I made my way back to St Peter's Square again. The scene is largely unchanged. There are still thousands of people there, the upset and the curious, the local and the pilgrim. There are still TV cameras everywhere and there are still workmen making the preparation for what will be an enormous funeral.
One thing that I didn't notice yesterday was the conversion of the bases of the obelisk and lampstands in the square into little shrines. There are burning candles, children are putting up drawings and people of all ages are leaving notes about (or even addressed to) our departed Holy Father. Poignantly some predate his passing. Stay with us a little longer one note from last Friday read. We love you very much said another accompanied by the drawings and signatures of an elementary school group. Papissima read one tribute whilst another said Ciao Papa Papa - a pun in Italian which means Goodbye Daddy Pope. There are hundreds of messages, all expressing loss, but also hope, the recognition that we may expect him to look down on us from above. Of course not all the notes express this faith - for some reason I was particularly touched by one which said I don't believe in God, I disagree profoundly with the message of your church, but even I saw in you one who fought for equality and taught the world how to love. Farewell Holy Father.
Apart from the Vatican and surrounding area, the rest of the city is a little quieter than normal. One notices the extra ambulances and police cars. Thousands of police (of all types - municipal, regional, state, prison and financial) and stewards are being drafted in. Preparations for water distribution and first aid matching those of the 2000 Jubilee are being made. The Catholic Paper Avvenire says Rome Already Invaded by Pilgrims in Homage to the Pope - The Sadness of All. 2,000,000 are expected. I shan't be surprised to discover that figure to be too conservative.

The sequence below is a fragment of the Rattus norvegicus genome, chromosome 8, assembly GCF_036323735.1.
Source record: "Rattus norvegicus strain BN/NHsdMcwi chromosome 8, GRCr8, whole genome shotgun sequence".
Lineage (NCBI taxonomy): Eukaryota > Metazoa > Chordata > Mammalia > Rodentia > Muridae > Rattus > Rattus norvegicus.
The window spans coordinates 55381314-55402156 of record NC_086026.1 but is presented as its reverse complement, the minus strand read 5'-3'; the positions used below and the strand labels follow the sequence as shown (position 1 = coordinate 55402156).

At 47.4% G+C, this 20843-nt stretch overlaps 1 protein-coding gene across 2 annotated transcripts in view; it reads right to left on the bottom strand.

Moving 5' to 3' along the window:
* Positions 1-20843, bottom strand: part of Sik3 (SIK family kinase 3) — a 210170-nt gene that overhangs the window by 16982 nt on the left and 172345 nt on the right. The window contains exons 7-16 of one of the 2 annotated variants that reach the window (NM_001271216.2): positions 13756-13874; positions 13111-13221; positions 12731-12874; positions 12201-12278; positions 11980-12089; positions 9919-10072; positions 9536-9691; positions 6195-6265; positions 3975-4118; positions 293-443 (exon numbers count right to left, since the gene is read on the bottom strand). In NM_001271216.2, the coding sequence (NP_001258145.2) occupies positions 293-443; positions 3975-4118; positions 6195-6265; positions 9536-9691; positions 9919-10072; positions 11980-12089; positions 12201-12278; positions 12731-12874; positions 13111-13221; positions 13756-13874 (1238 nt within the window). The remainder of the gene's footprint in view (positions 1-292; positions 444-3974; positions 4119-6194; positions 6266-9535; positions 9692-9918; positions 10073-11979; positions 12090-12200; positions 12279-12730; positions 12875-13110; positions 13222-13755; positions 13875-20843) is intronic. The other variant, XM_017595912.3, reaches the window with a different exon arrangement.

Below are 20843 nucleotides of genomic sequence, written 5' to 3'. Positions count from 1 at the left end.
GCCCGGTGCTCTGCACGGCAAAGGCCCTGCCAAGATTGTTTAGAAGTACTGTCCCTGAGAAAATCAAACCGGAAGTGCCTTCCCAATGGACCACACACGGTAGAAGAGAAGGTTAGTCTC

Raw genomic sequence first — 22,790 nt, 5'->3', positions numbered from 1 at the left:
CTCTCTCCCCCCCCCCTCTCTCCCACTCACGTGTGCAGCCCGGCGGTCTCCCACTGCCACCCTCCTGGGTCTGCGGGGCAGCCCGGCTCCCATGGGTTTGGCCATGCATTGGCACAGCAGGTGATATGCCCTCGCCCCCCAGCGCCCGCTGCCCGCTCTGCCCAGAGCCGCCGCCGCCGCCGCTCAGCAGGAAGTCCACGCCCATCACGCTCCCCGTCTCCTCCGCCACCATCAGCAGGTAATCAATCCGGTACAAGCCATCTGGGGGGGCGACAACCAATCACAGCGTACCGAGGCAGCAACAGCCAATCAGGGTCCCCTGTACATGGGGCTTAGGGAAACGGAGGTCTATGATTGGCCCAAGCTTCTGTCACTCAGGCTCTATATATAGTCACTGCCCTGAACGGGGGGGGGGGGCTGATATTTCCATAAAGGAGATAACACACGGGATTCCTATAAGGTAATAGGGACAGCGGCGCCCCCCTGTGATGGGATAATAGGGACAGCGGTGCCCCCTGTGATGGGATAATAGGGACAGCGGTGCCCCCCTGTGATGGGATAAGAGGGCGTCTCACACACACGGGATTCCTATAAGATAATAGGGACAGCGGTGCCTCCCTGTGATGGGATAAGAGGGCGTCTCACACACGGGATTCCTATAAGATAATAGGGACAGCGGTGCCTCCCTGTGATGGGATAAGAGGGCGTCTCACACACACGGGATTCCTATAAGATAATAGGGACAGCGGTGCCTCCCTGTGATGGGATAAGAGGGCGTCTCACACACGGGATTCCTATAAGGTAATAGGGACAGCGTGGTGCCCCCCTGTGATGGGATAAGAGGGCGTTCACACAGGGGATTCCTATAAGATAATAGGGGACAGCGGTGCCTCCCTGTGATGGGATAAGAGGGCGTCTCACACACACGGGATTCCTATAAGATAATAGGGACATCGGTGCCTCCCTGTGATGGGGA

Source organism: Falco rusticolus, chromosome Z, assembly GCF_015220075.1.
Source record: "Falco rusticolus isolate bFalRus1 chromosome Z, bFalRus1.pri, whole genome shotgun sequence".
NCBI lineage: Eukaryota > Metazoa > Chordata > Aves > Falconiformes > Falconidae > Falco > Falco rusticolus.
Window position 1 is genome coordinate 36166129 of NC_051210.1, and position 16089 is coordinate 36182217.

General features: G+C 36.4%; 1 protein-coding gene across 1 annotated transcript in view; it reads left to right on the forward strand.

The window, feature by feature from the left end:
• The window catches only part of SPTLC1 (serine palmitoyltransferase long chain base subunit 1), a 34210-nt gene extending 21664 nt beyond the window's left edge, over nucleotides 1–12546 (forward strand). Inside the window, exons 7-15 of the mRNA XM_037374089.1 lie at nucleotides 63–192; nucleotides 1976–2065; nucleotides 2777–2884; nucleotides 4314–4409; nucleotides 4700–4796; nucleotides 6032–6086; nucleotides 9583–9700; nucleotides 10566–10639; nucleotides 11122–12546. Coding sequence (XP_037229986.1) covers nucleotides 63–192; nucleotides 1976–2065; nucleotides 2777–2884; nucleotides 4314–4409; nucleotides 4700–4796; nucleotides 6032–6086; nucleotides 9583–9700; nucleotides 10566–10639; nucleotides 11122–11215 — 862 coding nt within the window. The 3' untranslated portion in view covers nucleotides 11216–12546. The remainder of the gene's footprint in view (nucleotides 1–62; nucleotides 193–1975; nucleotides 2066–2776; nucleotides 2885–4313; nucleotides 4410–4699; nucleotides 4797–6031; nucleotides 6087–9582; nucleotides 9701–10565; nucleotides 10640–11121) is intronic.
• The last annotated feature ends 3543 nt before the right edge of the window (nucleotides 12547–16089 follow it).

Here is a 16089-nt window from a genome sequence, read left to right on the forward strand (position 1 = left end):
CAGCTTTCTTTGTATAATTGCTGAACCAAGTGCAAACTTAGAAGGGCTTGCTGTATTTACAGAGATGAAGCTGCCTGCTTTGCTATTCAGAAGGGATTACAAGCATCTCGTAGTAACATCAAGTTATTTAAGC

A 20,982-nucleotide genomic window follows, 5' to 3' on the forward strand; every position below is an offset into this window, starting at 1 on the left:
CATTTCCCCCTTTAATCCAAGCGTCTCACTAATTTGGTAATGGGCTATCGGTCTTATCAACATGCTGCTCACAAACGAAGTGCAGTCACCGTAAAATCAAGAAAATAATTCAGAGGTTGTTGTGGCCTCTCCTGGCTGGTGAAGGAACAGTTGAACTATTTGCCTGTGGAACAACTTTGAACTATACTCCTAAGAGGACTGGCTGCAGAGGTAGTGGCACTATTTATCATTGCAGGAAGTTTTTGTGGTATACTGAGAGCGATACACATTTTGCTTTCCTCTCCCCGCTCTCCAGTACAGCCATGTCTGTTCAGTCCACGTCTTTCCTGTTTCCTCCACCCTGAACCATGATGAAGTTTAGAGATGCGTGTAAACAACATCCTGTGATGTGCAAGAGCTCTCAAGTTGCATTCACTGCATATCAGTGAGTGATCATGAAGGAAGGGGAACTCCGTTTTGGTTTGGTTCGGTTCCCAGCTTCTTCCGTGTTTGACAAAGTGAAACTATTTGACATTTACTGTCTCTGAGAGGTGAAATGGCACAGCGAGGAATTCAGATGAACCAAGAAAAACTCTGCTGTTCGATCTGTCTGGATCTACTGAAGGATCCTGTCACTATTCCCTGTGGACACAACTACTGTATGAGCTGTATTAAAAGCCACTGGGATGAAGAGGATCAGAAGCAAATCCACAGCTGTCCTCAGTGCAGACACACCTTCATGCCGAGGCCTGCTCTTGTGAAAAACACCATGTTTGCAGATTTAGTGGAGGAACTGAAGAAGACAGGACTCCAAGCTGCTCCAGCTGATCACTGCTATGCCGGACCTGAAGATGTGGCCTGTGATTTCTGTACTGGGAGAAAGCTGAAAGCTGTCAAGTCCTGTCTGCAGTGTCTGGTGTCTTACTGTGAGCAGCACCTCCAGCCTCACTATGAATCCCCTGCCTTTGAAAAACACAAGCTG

It is only when he is gone that we truly realise the magnitude of the man. The Papacy now seems like a huge mantle which has been laid aside. The office itself seems to have expanded to accomodate a man of gigantic proportions. I'm not sure what the Cardinals are going to do, who they are going to chose, but in our loss let's not forget to pray for them who have a difficult decision to make and for the poor unfortunate who will be called upon by the Holy Spirit to fill what one Italian paper is calling The Greatest Void in the World.